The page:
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Cancer cases are going undetected during coronavirus impacting chances of survival

MORE than 2,200 new cancer cases could be going undetected each week as the coronavirus crisis continues, Cancer Research warned today, dramatically hitting survival chances.

Urgent referrals by GPs have dropped to about 25 per cent of usual levels, the charity says, as fewer people visit their doctor and with practitioners reluctant to send patients to hospital due to the risk of infection.

Screening services have been paused formally in Scotland and Wales, while in England there is a de-facto pause, with screening appointments not being made. 

Cancer Research says that the delay could jeopardise the recovery of thousands of people because cancers are significantly easier to treat in their early stages

Doctors are concerned that early-stage cancers are being “parked” for three months or more, making the chances of curative surgery to remove all cancerous tissue less likely.

The charity is calling on the NHS to develop a plan to increase screening dramatically to deal with the backlog of cases once it is safe to do so. 

NHS clinical director for cancer Peter Johnson said that while the service was working day and night to tackle coronavirus, it remains open for other vital diagnosis and treatment.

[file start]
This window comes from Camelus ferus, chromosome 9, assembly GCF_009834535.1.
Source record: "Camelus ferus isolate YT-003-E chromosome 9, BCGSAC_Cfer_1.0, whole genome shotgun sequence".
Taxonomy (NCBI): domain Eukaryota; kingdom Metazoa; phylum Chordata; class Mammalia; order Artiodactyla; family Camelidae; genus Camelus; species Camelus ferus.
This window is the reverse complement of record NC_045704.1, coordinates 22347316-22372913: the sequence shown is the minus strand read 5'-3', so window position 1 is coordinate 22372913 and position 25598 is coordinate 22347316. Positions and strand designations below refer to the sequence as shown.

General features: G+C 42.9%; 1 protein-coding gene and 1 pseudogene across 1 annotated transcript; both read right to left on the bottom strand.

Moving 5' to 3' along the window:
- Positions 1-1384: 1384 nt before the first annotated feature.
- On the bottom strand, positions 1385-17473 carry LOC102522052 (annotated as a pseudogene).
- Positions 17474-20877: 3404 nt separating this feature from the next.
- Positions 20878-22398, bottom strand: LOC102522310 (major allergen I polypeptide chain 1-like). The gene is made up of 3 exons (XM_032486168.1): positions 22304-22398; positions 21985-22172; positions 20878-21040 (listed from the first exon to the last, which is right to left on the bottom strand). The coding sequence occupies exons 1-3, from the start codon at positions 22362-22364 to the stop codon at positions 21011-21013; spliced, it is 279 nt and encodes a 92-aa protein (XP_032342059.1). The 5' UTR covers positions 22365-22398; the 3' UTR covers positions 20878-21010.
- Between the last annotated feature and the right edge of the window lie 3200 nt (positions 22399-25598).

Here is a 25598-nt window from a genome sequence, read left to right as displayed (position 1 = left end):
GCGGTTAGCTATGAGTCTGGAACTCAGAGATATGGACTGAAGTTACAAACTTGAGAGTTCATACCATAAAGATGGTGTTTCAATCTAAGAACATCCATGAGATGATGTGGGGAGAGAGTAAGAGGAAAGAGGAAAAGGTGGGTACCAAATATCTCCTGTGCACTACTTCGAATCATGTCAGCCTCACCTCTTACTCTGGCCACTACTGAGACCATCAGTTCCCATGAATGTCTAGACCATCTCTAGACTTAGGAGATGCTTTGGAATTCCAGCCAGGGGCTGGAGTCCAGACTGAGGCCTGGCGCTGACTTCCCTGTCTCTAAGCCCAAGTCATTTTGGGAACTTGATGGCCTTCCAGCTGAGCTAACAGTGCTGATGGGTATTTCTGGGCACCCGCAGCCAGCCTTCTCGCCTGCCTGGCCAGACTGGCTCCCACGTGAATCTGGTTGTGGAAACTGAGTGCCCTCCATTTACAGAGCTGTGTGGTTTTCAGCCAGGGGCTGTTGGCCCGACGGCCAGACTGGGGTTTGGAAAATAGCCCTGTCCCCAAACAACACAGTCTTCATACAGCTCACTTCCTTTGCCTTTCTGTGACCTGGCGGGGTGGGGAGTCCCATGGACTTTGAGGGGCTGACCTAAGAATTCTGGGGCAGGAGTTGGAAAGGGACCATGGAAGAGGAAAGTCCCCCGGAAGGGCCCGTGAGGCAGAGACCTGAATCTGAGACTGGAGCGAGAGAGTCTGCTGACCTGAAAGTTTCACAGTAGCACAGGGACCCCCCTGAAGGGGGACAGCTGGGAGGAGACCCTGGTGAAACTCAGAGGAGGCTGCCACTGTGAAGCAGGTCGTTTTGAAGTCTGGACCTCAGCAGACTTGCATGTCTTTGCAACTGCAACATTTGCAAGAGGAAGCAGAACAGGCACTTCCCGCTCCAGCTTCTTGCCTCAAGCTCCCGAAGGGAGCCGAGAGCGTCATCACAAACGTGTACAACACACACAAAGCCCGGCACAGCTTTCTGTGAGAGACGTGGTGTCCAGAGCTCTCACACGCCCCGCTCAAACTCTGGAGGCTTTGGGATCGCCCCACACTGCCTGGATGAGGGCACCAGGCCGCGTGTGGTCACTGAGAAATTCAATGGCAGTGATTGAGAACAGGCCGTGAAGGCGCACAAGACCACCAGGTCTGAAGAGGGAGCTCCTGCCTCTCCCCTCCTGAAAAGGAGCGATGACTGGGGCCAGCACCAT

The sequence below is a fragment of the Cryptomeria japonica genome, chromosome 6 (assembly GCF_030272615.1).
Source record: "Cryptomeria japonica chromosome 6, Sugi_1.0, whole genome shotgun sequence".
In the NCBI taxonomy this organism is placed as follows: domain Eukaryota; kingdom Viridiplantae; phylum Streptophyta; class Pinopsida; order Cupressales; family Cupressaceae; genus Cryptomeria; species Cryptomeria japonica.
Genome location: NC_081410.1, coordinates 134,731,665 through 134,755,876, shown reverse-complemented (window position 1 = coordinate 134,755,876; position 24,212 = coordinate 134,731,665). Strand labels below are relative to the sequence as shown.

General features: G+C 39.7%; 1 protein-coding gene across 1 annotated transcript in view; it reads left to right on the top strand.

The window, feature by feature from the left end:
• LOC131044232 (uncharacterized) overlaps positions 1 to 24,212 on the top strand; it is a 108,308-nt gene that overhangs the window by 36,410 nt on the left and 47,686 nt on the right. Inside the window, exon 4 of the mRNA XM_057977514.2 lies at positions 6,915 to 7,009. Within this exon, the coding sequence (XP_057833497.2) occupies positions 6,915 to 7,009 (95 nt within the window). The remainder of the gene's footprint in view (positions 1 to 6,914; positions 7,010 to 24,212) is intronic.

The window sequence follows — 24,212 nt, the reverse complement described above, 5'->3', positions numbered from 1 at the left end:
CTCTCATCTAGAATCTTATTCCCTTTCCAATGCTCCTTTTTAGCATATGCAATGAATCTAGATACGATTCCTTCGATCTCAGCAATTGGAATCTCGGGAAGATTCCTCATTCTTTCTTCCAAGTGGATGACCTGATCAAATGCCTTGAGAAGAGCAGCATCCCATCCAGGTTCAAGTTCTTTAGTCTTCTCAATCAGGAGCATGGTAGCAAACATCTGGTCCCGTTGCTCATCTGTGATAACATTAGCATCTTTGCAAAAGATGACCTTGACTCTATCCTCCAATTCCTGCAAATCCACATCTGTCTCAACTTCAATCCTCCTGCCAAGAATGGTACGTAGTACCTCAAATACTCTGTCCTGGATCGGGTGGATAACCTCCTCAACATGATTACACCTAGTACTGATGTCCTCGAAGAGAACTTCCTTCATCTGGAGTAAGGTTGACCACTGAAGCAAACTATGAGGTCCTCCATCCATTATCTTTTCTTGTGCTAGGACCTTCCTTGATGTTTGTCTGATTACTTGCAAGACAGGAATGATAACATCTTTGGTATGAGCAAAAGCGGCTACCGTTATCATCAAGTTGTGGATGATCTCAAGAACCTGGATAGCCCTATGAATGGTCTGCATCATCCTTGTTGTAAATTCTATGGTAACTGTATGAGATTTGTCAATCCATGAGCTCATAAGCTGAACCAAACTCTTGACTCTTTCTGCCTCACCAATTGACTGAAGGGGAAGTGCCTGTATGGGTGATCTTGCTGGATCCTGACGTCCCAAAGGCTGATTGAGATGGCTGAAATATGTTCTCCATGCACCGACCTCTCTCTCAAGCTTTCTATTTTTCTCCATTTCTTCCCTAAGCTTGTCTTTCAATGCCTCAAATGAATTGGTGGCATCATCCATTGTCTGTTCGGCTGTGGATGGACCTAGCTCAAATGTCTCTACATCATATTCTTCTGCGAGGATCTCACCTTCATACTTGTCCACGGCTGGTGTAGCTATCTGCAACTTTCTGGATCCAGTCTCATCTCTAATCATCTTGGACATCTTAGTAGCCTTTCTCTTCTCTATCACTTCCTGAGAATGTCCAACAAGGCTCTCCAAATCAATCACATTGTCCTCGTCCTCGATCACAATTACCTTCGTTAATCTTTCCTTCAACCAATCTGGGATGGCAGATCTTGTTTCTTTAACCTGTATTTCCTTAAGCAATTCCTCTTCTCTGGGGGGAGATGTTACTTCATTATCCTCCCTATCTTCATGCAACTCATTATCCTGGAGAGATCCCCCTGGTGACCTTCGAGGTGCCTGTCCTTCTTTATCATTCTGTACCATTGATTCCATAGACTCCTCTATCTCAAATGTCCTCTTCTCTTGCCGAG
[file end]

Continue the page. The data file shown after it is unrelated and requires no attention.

Royal College of GPs chairman Professor Martin Marshall said: “We can’t stress enough how important it is that patients who have concerns about their health, such as potential cancer symptoms, contact their GP practice during the Covid-19 pandemic.”

Macmillian Cancer Support chief executive Lynda Thomas called on the government to reinforce its “NHS open for business” message, highlighting that cancer symptoms are just as serious as other major health conditions such as stroke and heart attacks.

Speaking in the Commons today, Health Secretary Matt Hancock urged non-coronavirus patients requiring urgent care to seek help immediately, but said that he could not guarantee that all cancer treatment would go ahead as there are some treatments that are “clinically inadvisable” due to the risk of catching Covid-19.

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